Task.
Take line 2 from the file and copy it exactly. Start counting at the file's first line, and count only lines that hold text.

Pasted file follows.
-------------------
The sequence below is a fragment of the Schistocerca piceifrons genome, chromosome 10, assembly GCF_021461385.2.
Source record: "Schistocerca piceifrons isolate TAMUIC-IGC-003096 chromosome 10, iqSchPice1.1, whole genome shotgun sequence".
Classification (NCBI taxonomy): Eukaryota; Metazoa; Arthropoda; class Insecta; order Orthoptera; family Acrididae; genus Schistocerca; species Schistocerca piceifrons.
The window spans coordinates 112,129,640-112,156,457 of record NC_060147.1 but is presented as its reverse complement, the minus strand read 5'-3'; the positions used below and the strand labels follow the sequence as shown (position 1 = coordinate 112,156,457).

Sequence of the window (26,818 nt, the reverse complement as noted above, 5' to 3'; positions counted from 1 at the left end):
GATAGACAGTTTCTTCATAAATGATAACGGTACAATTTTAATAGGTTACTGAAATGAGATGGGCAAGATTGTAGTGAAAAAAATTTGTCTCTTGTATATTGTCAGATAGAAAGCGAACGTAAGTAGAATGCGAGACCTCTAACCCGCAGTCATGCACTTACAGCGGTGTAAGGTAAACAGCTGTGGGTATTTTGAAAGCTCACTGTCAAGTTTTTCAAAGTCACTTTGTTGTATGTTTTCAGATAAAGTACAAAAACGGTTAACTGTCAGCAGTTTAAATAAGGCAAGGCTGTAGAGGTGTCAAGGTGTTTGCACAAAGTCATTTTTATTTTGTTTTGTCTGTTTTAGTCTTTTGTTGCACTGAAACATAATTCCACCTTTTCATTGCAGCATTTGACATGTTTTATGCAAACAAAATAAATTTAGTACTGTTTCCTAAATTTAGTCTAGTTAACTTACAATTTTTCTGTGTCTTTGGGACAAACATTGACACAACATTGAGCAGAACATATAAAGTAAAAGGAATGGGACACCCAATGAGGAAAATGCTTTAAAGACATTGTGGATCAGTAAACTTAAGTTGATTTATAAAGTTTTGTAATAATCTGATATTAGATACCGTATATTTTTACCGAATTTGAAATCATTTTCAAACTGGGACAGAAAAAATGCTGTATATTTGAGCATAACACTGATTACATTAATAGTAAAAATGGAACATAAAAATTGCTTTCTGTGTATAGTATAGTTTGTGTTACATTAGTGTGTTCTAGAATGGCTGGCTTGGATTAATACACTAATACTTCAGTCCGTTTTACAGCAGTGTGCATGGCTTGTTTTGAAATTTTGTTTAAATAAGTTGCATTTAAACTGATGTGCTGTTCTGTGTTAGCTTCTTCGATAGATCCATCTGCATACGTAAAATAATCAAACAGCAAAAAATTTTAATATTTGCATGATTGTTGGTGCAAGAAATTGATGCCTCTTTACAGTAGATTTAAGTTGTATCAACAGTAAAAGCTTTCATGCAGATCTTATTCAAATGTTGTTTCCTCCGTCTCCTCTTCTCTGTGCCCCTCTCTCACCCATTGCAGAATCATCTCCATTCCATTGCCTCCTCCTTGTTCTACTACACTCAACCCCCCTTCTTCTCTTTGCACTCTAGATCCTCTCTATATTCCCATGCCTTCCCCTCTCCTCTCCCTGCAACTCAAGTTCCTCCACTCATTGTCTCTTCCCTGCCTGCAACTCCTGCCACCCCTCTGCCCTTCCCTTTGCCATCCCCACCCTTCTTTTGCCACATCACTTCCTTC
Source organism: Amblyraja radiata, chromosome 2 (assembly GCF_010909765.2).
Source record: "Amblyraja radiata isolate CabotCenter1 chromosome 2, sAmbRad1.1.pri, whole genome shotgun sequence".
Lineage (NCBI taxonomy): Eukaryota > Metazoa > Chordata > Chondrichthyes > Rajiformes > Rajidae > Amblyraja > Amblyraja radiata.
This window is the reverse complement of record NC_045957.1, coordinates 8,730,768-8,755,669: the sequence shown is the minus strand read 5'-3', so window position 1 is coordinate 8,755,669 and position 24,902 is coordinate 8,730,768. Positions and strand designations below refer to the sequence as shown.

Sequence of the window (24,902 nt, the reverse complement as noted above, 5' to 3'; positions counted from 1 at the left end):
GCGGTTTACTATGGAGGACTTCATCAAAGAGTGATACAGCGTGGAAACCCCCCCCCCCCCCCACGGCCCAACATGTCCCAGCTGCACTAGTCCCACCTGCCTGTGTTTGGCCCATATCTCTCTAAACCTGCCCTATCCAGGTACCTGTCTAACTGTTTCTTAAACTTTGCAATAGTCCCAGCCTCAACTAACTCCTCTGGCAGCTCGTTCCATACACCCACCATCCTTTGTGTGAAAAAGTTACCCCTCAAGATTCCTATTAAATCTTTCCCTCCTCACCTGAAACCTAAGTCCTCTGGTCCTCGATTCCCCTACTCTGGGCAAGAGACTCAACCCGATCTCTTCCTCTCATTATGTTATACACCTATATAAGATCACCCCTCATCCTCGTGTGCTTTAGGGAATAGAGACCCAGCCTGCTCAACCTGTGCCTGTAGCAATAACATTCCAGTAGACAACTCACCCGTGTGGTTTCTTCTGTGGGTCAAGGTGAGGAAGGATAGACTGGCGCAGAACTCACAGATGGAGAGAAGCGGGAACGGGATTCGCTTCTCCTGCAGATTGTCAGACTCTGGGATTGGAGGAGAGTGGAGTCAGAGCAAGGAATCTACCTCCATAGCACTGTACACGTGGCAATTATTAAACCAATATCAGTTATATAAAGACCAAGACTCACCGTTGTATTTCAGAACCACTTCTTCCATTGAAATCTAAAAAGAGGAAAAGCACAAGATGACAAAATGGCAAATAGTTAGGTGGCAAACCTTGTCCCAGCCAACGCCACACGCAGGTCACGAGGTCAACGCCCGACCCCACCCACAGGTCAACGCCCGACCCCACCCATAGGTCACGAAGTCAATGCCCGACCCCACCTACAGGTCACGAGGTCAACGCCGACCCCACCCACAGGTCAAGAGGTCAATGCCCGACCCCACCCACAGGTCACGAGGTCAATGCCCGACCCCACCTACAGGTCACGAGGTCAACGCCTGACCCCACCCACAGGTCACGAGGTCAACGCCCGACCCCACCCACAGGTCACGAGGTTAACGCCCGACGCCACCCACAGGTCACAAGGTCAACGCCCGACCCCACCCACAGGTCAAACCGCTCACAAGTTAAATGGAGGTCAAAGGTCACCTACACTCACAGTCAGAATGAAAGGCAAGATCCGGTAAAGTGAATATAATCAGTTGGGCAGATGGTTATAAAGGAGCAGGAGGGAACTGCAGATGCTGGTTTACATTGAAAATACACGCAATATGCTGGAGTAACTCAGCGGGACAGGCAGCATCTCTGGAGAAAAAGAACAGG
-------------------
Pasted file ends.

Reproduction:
Source record: "Schistocerca piceifrons isolate TAMUIC-IGC-003096 chromosome 10, iqSchPice1.1, whole genome shotgun sequence".